Biden and Gates in Iraq to mark US change of command

Vice President Joe Biden and Defence Secretary Robert Gates were on Wednesday to preside over a change of US military command in Iraq, after President Barack Obama declared an end to combat operations.

Lieutenant General Lloyd Austin was to become the new commander of US forces here, replacing General Ray Odierno, in a ceremony at Al Faw Palace, the former hunting lodge of ousted dictator Saddam Hussein near Baghdad airport.

Biden, who arrived in Iraq for talks with political leaders on Monday, was to be joined by Gates who landed early Wednesday just hours after Obama brought down the curtain on the US combat mission here after more than seven years.

Soon after his arrival, Gates headed to Camp Ramadi, an American base about 100 kilometres (80 miles) west of Baghdad, where he was to meet US soldiers.

Odierno, the top US commander in Iraq since taking over from General David Petraeus in 2008, has spent a total of 56 months in the country since the start of the war.

He told the New York Times on Monday that failure to form a new government could undermine Iraqis’ faith in democratic rule. “The longer that takes, the more frustrated they might get with the process itself,” Odierno said.

Biden’s visit was aimed at persuading Iraqi political leaders to finally form a government, almost six months after a general election resulted in deadlock, ushering in so far fruitless coalition talks between rival parties.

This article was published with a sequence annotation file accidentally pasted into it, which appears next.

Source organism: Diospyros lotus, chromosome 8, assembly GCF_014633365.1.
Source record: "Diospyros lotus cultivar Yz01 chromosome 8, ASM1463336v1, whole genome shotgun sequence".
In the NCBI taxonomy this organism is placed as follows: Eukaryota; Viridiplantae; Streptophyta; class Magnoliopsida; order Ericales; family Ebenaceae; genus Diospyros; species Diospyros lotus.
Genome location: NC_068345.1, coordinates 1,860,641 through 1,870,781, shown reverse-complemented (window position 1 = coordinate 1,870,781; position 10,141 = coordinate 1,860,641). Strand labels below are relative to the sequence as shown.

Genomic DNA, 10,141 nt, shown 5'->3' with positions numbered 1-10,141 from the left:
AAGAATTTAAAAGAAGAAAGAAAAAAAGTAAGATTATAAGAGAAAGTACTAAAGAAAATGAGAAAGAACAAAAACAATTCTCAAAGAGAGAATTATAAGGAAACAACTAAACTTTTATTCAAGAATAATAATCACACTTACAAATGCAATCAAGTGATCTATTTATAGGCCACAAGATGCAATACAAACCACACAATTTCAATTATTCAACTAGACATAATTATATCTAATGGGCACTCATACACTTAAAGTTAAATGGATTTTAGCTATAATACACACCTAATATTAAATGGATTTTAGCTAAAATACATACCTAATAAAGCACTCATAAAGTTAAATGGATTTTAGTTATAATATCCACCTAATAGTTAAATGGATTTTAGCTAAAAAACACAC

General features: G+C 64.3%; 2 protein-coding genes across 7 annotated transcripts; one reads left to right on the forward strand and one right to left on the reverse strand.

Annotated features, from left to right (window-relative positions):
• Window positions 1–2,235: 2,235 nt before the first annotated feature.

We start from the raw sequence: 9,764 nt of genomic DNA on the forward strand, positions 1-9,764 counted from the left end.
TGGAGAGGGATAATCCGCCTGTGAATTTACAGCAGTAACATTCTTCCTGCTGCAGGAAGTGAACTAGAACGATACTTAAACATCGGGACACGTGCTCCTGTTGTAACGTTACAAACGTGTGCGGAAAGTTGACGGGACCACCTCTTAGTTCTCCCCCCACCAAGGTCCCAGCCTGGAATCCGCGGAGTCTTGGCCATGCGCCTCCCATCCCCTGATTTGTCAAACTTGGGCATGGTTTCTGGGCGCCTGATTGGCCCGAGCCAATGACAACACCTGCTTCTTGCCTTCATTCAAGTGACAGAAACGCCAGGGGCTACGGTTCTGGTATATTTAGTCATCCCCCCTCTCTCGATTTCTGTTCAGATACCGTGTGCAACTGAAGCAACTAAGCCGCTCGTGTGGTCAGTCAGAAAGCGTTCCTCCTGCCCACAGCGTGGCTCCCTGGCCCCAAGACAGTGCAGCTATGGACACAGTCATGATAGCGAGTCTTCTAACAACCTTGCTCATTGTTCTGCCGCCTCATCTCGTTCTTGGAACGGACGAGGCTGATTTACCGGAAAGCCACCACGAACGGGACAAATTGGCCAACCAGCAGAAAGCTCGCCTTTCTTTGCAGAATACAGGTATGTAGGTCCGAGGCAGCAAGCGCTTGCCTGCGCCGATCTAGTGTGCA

The change of command ceremony will also mark the launch of Operation New Dawn, the American military’s new “advise and assist” mission in Iraq, which will be the task of less than 50,000 US troops now stationed in the country.

Obama used a primetime Tuesday speech from the Oval Office to say that Iraq’s people must now take the lead in charting their destiny as the United States turns to rebuilding their own economically-battered nation.

The president spoke of his “awe” at the sacrifices of US troops — more than 4,400 have died in Iraq since the invasion — and issued a statesmanlike appeal to heal domestic divides opened by the conflict.

“Tonight, I am announcing that the American combat mission in Iraq has ended,” Obama said, seated in the same spot as former president George W. Bush when he unleashed the US war machine more than seven years ago.

Obama had vowed to get American combat troops home from Iraq and has pulled nearly 100,000 soldiers out — even as he escalated the war in Afghanistan.

But with 49,700 American troops remaining in the country on a training and counter-terrorism mission until the end of the next year, he also warned that although US combat was ending, violence in Iraq would not.

Statistics released by the Iraqi government early Wednesday which said 426 people — comprising 295 civilians, 77 police and 54 soldiers — were killed here in August, bore out Obama’s prediction of more bloodshed.

Gates on Tuesday said it was no time for victory parades in Iraq, seeking to avoid comparisons to the “Mission Accomplished” banner unfurled on a US warship as Bush announced that “major combat operations” had ended in 2003.

“I am not saying that all is, or will necessarily be, well in Iraq,” Gates said in a speech in the Midwestern state of Wisconsin.

“The most recent elections have yet to result in a coalition government. Sectarian tensions remain a fact of life. al Qaeda in Iraq is beaten, but not gone,” he warned.

“This is not a time for premature victory parades or self-congratulation,” Gates said, adding “we still have a job to do and responsibilities there.”

In a television address to his people, Iraqi Prime Minister Nuri al-Maliki earlier Tuesday said that his country’s soldiers and police were now in charge, adding he was confident the last US forces would leave as planned in 2011.

“This is a day that will remain in the memory of all Iraqis. Today, Iraq has become a sovereign and independent country,” he said.